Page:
the staff of the Ridgewood blog
Washington DC , The U.S. Supreme Court sided with the state of Ohio Monday upholding its practice of purging people from registration rolls if they fail to vote. In a 5-4 decision, in a case know as Husted v. A. Philip Randolph the court ruled Ohio could continue to remove individuals from voter rolls if they had not voted in two federal elections and have not responded to a confirmation notice or updated their registration.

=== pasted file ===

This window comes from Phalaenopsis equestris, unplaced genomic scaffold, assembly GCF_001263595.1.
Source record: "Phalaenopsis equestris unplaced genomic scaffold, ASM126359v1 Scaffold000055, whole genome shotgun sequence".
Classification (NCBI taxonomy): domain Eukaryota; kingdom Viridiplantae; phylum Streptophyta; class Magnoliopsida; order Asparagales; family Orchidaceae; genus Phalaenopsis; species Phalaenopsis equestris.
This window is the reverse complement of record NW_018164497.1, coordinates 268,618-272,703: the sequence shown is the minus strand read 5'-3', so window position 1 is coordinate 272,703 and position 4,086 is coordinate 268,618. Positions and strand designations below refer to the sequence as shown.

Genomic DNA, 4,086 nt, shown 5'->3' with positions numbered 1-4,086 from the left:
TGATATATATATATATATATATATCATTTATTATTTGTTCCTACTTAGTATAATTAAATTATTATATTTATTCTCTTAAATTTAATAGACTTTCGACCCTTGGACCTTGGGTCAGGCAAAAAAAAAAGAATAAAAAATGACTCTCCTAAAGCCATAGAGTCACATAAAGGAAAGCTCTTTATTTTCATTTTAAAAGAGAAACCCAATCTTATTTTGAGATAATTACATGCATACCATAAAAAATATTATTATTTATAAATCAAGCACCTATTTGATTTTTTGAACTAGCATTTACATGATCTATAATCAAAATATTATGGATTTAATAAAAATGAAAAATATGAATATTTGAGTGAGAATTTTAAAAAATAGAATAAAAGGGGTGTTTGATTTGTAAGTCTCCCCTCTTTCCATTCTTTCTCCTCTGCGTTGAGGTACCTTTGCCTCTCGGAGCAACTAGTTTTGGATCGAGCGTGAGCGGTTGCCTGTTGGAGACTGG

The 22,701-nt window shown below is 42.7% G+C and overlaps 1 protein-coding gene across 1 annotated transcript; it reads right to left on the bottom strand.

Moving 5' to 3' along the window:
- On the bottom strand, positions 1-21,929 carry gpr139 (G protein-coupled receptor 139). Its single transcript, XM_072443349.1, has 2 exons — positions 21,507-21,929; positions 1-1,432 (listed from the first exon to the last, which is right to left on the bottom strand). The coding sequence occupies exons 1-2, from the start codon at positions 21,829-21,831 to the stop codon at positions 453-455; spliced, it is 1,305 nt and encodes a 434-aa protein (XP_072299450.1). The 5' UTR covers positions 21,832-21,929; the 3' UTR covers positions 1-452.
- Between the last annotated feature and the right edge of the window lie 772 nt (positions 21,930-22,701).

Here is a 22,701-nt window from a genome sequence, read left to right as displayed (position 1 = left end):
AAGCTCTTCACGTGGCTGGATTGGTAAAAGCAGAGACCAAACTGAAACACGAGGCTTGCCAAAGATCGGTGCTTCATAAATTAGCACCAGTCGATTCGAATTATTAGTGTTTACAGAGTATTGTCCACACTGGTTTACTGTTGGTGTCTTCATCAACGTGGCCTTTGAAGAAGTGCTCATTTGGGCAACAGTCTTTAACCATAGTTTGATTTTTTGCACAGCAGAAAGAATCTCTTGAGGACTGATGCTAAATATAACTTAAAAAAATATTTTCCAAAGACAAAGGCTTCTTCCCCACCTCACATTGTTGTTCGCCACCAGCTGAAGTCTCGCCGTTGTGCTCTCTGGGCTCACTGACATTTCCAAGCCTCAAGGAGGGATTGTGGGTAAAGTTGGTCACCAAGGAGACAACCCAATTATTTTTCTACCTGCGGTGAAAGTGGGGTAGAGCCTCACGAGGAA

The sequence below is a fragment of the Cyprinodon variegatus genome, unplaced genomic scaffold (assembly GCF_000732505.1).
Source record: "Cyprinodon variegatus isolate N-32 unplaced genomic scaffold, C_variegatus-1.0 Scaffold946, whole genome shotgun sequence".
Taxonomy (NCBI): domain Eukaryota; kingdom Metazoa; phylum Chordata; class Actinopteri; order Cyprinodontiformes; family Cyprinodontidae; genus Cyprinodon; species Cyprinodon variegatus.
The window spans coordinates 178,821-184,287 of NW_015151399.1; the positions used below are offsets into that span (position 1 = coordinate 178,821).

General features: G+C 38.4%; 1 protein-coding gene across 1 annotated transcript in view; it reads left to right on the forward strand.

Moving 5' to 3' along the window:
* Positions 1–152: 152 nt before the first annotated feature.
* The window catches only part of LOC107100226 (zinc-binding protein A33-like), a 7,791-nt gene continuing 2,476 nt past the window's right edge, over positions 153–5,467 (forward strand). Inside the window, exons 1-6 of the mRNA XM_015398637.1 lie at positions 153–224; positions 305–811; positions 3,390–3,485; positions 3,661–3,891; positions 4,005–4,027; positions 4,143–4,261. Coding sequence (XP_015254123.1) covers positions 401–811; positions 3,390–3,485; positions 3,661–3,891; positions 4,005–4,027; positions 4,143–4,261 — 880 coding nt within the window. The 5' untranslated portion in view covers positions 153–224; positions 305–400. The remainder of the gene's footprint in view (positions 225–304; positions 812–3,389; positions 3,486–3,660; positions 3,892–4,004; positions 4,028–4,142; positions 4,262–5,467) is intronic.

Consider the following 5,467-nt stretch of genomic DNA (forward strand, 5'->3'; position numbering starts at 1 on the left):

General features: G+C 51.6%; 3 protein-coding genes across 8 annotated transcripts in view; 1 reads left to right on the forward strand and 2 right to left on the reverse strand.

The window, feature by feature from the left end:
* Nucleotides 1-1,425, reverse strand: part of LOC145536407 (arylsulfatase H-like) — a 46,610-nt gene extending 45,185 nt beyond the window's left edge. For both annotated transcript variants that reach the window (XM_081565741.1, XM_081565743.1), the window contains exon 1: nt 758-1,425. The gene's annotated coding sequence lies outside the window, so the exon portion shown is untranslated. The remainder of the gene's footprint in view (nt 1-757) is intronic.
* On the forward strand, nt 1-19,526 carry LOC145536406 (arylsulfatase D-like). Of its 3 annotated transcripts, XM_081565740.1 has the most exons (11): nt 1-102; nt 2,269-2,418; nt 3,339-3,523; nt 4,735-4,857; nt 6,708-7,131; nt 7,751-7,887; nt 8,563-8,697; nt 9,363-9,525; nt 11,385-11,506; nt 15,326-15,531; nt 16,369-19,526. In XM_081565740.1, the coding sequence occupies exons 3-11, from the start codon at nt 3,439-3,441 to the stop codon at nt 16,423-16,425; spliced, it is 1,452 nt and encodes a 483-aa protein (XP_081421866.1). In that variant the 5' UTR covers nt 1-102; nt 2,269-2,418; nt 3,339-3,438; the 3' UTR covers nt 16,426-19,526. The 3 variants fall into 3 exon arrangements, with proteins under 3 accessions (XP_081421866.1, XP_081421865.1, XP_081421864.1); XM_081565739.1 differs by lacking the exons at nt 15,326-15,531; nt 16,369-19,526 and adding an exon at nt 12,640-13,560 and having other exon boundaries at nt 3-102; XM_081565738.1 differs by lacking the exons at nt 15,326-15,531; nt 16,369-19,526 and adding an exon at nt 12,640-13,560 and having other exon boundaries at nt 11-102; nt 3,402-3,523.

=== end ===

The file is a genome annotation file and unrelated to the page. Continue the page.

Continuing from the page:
The plaintiffs in the case, Husted v A. Philip Randolph Institute, argued the Ohio law violated the National Voter Registration Act – that “just as you have a right to vote, you have a right not to vote” – claiming the state’s purges risk disenfranchising eligible voters.
Voter rolls have been a point of contention for years .Many critics claim inactive voter rolls create opportunity for voter fraud .